Andrew: Okay, all right. So, actually, I have that in my research. $1,000 within the first month. And I thought “This is fantastic. They’re actually taking off. They’ve got customers.” But you’re right. When you put in all that, $1,000 is not that much. First year, did you continue to do word of mouth, knocking on doors and personal sales? Or is that when you started to get those shows?
Melanie: I think the first year, we were doing the annual conferences. We were doing campus visits just around southern California, there’s a lot of schools. And we were trying cold calling, that wasn’t working out very well.
So that was for about a year. And at about a year’s point is when we had two other original partners. And they left. They said “This is not working. This isn’t any fun.” The glamour of a business idea tends to fade away when you’re not making money six, seven, eight months.
We actually moved the business to Dallas, because one of our partners was going to manage it out of there. “We want it to be centrally located by UPS in Texas.” And here’s the four of us.
We then had a warehouse, that was a big step up. But in a warehouse with no air conditioning. In Dallas, Texas in the summertime, truly a sweatshop. And they just kind of said “Hey. This isn’t for us. All of our friends have graduated, got these fancy jobs, are making money.”
And here we are still not making any money. We weren’t paying for ourselves for I think at least two years in the business, we couldn’t even pay ourselves. And we decided to take on the debt of the lease of the machine, the debt incurred from all of these failed marketing attempts.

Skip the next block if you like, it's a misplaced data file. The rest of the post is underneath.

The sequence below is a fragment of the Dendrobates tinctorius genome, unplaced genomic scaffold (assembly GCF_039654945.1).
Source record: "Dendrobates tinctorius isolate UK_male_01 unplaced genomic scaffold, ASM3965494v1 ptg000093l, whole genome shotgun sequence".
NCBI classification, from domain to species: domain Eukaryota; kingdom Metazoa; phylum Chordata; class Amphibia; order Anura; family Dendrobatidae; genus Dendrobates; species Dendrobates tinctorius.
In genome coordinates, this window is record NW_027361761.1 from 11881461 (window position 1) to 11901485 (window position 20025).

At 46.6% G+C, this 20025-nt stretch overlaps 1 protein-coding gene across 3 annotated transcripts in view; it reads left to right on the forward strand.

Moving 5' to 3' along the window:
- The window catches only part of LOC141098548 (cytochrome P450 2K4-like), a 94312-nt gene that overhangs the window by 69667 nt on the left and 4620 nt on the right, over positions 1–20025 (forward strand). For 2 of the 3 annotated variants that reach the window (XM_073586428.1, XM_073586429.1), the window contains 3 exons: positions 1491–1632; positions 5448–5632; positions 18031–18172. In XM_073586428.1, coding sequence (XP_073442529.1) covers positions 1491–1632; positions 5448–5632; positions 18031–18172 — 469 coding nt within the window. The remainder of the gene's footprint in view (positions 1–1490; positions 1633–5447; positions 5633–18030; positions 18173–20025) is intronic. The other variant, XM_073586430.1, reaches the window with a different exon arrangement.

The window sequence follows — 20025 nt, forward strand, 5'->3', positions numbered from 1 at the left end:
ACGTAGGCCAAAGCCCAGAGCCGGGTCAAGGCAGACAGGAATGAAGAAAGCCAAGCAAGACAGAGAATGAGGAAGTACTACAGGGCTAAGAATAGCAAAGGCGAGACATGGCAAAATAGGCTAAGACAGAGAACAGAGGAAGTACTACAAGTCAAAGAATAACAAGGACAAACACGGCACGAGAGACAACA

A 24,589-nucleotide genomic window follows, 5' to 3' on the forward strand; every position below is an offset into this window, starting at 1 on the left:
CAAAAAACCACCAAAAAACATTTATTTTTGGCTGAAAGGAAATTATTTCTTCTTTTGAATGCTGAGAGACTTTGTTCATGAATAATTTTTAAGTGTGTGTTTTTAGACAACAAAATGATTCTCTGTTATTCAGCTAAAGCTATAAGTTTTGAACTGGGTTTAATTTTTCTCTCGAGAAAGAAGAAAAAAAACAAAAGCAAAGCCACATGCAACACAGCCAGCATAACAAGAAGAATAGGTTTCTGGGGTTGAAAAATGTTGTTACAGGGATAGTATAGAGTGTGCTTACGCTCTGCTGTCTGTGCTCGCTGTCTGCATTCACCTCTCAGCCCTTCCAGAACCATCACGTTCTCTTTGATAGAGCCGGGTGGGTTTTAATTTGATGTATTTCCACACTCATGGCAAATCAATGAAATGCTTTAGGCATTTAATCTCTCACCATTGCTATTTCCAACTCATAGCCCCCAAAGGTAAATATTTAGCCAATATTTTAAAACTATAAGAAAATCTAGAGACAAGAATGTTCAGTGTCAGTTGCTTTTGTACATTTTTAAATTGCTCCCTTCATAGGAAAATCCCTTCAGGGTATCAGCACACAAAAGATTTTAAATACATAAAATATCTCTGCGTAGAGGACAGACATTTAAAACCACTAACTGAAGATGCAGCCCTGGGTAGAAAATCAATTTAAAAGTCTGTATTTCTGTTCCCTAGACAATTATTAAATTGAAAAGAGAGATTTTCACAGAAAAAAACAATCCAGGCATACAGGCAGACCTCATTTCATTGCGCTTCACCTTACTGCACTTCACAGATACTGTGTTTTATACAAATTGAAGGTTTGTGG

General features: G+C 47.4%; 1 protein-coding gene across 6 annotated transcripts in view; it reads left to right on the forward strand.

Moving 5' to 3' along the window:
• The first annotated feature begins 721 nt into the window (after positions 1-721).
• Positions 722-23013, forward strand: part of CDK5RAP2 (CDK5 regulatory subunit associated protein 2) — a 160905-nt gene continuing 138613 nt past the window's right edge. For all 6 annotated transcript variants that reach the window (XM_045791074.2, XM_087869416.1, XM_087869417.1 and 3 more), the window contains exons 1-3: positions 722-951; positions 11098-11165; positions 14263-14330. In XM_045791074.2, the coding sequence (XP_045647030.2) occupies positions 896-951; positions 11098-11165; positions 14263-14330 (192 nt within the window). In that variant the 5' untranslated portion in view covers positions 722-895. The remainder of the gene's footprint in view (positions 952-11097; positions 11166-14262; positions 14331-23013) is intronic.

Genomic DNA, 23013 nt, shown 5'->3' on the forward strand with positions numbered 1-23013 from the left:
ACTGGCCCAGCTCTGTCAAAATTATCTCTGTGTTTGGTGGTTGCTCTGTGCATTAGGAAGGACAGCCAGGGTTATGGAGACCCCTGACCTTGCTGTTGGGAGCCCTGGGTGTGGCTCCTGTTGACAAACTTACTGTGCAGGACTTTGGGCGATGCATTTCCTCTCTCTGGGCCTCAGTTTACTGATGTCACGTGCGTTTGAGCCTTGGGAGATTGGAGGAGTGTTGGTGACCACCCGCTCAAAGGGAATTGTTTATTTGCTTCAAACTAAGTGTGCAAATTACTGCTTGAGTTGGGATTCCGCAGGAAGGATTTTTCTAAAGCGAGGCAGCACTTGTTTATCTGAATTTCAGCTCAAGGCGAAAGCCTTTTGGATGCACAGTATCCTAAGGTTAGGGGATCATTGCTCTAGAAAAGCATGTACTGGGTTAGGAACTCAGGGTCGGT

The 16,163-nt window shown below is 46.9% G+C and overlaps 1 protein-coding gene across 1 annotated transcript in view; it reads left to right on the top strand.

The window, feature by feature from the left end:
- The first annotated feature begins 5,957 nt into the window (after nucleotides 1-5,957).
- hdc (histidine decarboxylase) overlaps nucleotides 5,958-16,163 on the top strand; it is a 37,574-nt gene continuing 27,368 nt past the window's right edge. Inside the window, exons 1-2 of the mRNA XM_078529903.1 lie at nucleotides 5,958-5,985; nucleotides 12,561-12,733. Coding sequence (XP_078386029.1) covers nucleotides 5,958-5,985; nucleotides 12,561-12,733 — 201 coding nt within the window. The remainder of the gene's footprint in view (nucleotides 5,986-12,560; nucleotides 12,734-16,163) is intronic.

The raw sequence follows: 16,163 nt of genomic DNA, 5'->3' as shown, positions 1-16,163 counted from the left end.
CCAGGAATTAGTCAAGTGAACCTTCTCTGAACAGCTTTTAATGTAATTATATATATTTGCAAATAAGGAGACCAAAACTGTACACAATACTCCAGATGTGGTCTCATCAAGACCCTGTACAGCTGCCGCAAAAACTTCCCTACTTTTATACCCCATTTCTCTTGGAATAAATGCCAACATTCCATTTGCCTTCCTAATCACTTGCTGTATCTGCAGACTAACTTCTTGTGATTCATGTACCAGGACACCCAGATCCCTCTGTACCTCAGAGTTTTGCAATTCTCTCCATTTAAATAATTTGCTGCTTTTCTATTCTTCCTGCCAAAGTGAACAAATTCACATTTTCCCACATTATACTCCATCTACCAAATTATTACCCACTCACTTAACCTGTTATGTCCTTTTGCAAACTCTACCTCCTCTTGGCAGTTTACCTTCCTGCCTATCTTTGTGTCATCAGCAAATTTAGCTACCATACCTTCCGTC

And that year was the turning point when we, at the last-ditch effort, we found a guy to do SEO for our site. And that literally changed everything. Within about a month, we started getting orders from across the country. And realized, had that big epiphany of “Oh, my gosh. We’ve been doing this totally backwards,” and started looking into everything online advertising. Google AdWords, social media and never looked back.
Andrew: How much money did you pay this guy?
Melanie: I think it was $500. Which was a lot of money at the time. But still, compared to what we were throwing in other directions, it was definitely a great price.
Andrew: When you started, was the site called CustomGreekThreads?
Andrew: It was? And you had customgreekthreads.com at the time?
Melanie: Okay, so it was always that. Do you remember what this guy did for a few hundred bucks that got so much traffic?